Rafael Marino Arcaro is a Brazilian composer based in Berlin, Germany and London, UK. In his work, he hunts for music that brings an original insight into Brazilian artistic identity and musical temperament. He composes in sharply-defined aesthetic ideas and musical materials striving for clarity and restraint.
Marino Arcaro is currently working on his op. 22, an orchestral work commissioned by the London Symphony Orchestra that will premiere in the Barbican Centre as part of the 2024/25 LSO season.
Most recently, Marino Arcaro’s work for orchestra, “infanthood of clouds”, op.15, was performed in the Sala São Paulo hall, in Brazil, at the closing concert of South America’s largest music festival – the Campos do Jordão Winter Music Festival – to an audience of 1400 people. Rafael has also had his “violin concerto”, op. 14, premiered by the London Philharmonic Orchestra in 2022 and has his new chamber work, “lobo”, op. 19, premiering in 2024, funded by the Ralph Vaughan Williams Trust. He is currently preparing to start work on his first opera, a 40-minute half-staged work for 2 singers and 13 instrumentalists.
Rafael has a Masters degree from the Royal Academy of Music and is currently working toward his PhD at KCL under the mentorship of Sir George Benjamin.
In 2023/24, Rafael’s premieres include: a guitar and cello piece for Sheku Kanneh-Mason and Plínio Fernandes at Wigmore Hall; a chamber work funded by the RVW Trust; a large-scale solo guitar piece commissioned by Fábio Zanon; and a sonata for cello and piano at the Brazilian Embassy in London.
Rafael’s music has been described as, “at the same time, extremely sophisticated and accessible to a more attentive listener” by João Marcos Coelho, on an article on Rafael’s music on Brazilian newspaper Estadão. Composer Steve Goss, on the occasion of the premiere of Arcaro’s op. 7, “concerto apinayé” for guitar & orchestra wrote, “Rafael’s music is groundbreaking, moving, exhilarating, intense, and strikingly original…” and Graham Marshall from the Rochdale Music Society at Alwyn Festival wrote that “[his new work] is a musical embodiment of the nature of the Brazilian rain forest and its indigenous people, savagely tender and wildly beautiful, calling for extreme treatment of the instruments involved. (…) this performance was greeted with gasps of astonishment and rapturous approval.”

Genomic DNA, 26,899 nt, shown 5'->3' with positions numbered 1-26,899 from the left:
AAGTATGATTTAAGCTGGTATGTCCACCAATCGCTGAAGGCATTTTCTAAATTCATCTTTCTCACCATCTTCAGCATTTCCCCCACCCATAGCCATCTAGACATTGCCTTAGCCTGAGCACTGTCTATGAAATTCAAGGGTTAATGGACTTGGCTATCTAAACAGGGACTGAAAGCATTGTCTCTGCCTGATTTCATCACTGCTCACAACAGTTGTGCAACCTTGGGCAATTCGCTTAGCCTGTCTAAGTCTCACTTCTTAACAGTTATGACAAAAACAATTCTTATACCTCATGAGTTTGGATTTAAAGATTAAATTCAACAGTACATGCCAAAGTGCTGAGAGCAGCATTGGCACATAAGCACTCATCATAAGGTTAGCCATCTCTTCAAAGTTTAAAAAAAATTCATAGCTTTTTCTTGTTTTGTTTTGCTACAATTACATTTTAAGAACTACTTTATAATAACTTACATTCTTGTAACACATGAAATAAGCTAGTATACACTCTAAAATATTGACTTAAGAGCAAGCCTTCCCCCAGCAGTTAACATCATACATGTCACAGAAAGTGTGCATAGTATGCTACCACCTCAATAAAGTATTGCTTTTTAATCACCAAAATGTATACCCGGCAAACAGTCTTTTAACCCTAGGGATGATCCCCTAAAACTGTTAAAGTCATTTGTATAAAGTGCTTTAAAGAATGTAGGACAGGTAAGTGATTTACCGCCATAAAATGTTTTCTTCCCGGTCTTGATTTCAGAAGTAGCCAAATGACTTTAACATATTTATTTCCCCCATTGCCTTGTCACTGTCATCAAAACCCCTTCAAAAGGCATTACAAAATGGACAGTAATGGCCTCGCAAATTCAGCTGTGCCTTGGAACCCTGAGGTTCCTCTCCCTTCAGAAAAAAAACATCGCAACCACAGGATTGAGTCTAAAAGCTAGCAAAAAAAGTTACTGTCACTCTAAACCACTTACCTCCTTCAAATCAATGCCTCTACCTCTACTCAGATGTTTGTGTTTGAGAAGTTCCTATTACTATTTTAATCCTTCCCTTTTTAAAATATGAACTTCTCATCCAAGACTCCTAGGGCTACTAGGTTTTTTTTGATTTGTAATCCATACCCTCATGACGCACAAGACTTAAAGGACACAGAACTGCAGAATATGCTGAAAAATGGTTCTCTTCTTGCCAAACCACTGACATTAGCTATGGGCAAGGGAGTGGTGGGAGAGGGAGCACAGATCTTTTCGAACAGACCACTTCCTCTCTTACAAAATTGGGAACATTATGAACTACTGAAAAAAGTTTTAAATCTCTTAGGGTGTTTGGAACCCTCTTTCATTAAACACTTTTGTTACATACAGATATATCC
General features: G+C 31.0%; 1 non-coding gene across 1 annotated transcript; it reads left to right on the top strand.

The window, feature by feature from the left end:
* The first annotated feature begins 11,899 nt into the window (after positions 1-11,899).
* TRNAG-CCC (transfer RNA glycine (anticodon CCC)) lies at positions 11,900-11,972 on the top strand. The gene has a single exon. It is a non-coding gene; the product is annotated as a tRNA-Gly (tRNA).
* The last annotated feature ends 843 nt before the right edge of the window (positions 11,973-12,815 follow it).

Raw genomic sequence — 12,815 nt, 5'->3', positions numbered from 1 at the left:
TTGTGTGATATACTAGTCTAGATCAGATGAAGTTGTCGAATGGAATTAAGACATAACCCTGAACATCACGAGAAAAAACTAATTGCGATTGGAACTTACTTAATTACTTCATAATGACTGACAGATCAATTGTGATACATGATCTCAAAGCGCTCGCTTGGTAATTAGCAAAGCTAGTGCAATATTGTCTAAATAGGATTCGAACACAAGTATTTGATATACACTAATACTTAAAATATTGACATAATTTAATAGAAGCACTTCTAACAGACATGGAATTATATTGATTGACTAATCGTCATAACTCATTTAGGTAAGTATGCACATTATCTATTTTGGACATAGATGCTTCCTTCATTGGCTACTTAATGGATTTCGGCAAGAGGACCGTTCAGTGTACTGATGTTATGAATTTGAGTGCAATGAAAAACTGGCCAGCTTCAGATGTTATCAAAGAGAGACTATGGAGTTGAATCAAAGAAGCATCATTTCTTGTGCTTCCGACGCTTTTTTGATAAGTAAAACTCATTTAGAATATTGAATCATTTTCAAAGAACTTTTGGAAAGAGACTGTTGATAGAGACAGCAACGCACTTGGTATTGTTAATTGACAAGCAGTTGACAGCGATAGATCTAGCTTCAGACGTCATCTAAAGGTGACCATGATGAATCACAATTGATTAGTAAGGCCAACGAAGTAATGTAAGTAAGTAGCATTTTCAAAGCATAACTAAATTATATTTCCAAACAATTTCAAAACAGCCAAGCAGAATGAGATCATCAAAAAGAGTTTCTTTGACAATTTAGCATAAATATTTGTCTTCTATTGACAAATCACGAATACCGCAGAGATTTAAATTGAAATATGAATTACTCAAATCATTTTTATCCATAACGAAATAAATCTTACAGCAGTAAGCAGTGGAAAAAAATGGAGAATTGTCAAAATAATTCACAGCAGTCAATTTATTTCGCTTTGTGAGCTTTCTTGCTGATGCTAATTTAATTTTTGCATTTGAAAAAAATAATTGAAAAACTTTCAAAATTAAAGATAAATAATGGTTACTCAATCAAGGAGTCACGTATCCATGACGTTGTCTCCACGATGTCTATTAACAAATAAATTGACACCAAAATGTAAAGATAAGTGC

Rafael has enjoyed working with many institutions such as the Royal Opera House in London on two occasions, the Royal Academy of Music’s Guitar Department, the London Philharmonic Orchestra, and the London Symphony Orchestra – amongst others. Marino Arcaro has also been commissioned by solo performers and chamber groups such as international classical music star cellist Sheku Kanneh-Mason and guitarist Plínio Fernandes, guitarists Vitor Noah, Giacomo Susani and Brad Johnson, accordionist Iñigo Mikeleiz-Berrade, the baroque ensemble Les Laurentines, the cello-flute duo Improv Indigo, flute-guitar Meraki Duo, cellist Sarah Gait, among many others. Rafael has also worked with musicians and groups such as acclaimed percussionist Colin Currie, pianist Zubin Kanga, the Chroma Ensemble, Tritium Trio, CoMA London, the Lontano Ensemble and others, as well as having his music played by the Ensemble Modern in Festival de Campos do Jordão in Brazil. His music has also been featured in exhibitions around the world such as the nationwide Brazilian exhibition FILE in 2018.
Rafael grew up in the countryside of Brazil and moved to São Paulo for his Bachelor where he graduated in Philosophy of Communication and Film-Making in 2012. Following that, he did his Music Bachelor' studies on his own as a self-taught student with the aid of music theory professor Marisa Ramires and internationally recognised guitarist and producer Paulo Martelli. After a brief course of studies in the Masters in Musicology at the University of São Paulo, Rafael got accepted straight into the Masters Programme in Composition at the Royal Academy of Music in 2016 where he studied with Morgan Hayes and Chris Austin before starting his PhD at King’s College London.